SAN DIEGO COUNTY, California — San Diego County public health officials reported 471 new COVID-19 cases and three additional coronavirus fatalities today, raising the region's total to 56,369 cases and 888 deaths. The one-day total for positive cases is the most since August 7 for the county.
On the same day that San Diego saw the increase in positive cases, Governor Newsom celebrated the opening of a high-tech COVID-19 testing lab in Valencia designed to dramatically increase the state's coronavirus testing capacity while reducing the turnaround time for processing results.
The $25 million lab, plans for which Newsom announced in August as part of a deal with the scientific diagnostics firm PerkinElmer, will ultimately be able to process 150,000 tests per day when it reaches full capacity in March. The 134,000 square-foot lab began operating with 300 employees, but that will increase to 700 by early next year, Newsom said.
"This lab is happening right at the right time," Newsom added. "We want to disrupt the entire process and the entire system."
The high-volume lab will also dramatically drive down the costs of testing. Newsom said the state is currently paying an average of $150 per COVID- 19 test, and as of Thursday, the state has conducted more than 18.4 million tests.
"We can't continue down that path," Newsom said. "It makes no economic or fiscal sense. That's why we want to disrupt the entire process and the entire system. And that's exactly what we're doing here in a very audacious and bold way in California. We're going to be able to get these tests down to $30.78 per test. ... That's when we're fully operational at 150,000 tests.
In addition to driving down the costs of the testing and increasing statewide testing capacity, the lab will also allow for faster results, the governor said. The contract with PerkinElmer requires tests results within 24 to 48 hours.
Newsom said the lab is opening at "exactly the right time, when more pressure is being placed because of the increase we're experiencing around the nation in our case rate and increase ... (in) our positivity rate and the need and desire to test, to trace to isolate and ultimately get us to where we need to go, and that's with a vaccine."
This increased testing capacity will be targeted toward underserved communities, especially Latinos and African-Americans, as well as those living in urban and rural areas with less access.
"We are going to be deploying mobile units, buses to places where they are needed, partnerships with community-based organizations and churches, so that they will be available everywhere where people need to be tested," said Dr. Gil Chavez of the California Dept. of Health, speaking at Friday's ribbon-cutting.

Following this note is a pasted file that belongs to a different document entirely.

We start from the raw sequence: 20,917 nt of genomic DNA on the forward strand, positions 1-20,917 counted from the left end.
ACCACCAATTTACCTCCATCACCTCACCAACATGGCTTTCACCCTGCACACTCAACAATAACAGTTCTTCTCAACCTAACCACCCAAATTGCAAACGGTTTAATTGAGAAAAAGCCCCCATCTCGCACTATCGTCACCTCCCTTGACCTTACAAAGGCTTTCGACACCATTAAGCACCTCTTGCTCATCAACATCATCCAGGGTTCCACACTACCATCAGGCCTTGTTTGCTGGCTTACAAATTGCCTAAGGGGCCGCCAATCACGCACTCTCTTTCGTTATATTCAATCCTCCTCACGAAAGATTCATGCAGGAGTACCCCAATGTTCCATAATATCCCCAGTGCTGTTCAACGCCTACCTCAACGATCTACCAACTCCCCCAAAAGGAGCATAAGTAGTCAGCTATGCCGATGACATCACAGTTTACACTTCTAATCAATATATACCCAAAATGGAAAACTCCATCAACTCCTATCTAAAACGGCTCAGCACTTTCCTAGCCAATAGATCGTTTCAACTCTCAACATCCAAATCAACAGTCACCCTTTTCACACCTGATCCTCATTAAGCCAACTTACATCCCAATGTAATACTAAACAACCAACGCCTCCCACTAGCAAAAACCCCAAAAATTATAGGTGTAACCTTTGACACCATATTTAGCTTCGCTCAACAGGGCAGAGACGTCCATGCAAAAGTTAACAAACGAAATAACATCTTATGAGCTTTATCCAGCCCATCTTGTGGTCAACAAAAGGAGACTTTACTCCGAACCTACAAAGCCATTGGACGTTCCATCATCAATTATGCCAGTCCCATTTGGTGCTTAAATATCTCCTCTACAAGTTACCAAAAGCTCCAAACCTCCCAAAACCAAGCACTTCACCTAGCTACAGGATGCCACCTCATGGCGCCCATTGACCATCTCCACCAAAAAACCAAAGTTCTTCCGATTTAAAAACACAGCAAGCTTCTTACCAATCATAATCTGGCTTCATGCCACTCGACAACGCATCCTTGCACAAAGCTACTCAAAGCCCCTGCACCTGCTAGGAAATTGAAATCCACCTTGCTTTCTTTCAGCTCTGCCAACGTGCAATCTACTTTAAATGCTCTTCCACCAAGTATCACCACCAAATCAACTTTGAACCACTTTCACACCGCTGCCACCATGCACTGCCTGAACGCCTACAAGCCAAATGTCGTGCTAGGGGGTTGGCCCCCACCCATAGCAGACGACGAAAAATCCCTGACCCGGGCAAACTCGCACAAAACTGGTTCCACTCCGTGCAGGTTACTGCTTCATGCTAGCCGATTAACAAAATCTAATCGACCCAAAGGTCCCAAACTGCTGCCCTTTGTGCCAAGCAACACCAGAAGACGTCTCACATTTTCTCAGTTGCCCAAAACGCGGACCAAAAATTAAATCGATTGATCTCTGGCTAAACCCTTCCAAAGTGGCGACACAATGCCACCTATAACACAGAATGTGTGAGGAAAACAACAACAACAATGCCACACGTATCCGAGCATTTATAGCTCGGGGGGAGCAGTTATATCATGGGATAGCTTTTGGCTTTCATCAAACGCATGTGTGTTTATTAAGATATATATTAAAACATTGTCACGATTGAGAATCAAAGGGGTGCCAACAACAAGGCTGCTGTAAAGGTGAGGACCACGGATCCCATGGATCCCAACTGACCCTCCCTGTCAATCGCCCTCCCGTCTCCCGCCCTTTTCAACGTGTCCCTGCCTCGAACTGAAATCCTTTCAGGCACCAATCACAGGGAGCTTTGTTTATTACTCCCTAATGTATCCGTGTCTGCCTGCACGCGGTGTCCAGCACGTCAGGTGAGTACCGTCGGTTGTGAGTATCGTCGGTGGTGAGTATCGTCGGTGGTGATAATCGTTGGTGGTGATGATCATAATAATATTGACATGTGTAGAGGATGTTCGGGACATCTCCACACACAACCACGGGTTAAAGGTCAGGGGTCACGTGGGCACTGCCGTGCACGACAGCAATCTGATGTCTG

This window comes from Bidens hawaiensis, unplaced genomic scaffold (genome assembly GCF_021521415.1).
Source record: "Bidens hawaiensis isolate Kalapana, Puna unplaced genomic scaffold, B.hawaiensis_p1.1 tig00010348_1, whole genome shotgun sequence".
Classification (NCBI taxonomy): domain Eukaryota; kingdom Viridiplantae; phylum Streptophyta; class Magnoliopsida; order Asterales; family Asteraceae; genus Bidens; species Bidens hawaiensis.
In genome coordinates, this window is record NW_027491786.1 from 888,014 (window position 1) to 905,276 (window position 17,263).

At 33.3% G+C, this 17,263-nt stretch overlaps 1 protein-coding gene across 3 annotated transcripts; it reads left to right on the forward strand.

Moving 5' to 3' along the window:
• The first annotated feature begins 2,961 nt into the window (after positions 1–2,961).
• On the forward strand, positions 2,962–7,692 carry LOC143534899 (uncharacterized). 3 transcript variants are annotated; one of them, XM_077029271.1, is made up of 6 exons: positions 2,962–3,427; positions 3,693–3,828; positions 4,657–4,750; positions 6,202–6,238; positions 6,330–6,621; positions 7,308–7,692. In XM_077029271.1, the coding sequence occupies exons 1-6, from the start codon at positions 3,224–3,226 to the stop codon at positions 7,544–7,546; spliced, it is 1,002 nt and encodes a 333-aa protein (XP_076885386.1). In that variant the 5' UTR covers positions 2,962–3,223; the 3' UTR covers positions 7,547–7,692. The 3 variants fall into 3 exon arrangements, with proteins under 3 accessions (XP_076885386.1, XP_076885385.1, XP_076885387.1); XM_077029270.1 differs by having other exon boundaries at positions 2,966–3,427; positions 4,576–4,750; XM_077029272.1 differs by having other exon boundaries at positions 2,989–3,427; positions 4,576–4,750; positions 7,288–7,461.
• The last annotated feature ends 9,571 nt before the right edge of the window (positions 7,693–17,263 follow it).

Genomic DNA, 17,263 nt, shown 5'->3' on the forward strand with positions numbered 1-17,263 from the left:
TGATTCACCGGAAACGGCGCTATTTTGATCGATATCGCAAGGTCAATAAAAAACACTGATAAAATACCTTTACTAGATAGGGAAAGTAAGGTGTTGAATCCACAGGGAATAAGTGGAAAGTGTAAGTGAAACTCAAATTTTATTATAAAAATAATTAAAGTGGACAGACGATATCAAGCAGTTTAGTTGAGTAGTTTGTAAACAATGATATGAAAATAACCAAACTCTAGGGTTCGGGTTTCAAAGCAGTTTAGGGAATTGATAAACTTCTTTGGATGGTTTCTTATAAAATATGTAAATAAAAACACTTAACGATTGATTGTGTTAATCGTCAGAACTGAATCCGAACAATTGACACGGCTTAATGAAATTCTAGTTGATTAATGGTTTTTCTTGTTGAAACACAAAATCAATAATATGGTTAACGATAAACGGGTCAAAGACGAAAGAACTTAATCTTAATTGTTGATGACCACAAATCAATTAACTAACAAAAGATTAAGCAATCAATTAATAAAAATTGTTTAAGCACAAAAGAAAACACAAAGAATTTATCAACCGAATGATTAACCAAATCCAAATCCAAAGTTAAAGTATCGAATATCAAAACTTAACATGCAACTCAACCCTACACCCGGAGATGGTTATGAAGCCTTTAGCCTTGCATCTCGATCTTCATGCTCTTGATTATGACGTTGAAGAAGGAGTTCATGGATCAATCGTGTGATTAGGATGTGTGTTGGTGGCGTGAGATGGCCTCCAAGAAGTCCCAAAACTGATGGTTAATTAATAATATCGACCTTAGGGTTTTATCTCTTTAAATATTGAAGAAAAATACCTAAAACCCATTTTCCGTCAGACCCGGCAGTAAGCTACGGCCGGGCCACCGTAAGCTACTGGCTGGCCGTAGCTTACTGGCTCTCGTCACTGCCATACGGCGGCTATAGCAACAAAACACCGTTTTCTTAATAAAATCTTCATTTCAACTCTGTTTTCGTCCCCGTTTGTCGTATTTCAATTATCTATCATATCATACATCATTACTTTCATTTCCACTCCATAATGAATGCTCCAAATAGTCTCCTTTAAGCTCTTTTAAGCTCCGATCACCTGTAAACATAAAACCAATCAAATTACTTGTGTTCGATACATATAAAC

"More testing is a good thing," Gov. Newsom added. "More testing is foundational to getting around this disease and mitigating its spread."
The county avoided the state's purple tier, the most restrictive, for yet another week on Tuesday, remaining in the less restrictive "red" tier of the state's four- tiered coronavirus monitoring system.
The county's adjusted case rate dropped to 6.5 new daily COVID-19 cases per 100,000 population.
According to the California Department of Public Health, the county's unadjusted case rate is 7.4 per 100,000 -- enough to be in the purple tier, which has a floor of 7 per 100,000. However, the high volume of tests the county is able to perform daily allows for an adjustment from the state. This adjustment has kept the county in the red tier for several weeks, saving it from having to shut down nearly all nonessential indoor businesses.
The state data, updated every Tuesday, reflects the previous week's case data to determine where counties stand in the state's four-tiered reopening system.
San Diego County did show modest improvement, dropping 0.4 from last week's unadjusted case rate of 7.8. The testing positivity rate continued an upward trend, rising 0.2% from last week to reach 3.5%, but remains low enough for this metric to remain in the orange tier. If a county reports statistics meeting metrics in a higher tier for two consecutive weeks, it will move into that more restrictive tier for a minimum of three weeks.
The state's health equity metric, which looks at the testing positivity for areas with the lowest healthy conditions, dropped from 5.5% to 5.1% and entered the orange tier. This metric does not move counties backward to more restrictive tiers, but is required to advance.
All students at San Diego State University remain under a stay-at-home advisory. The advisory began at 6 p.m. Friday and will run through Monday at 6 a.m. University officials said the move was made to discourage students from participating in Halloween events in which physical distancing cannot be done. Students are advised to stay home unless they have an essential need.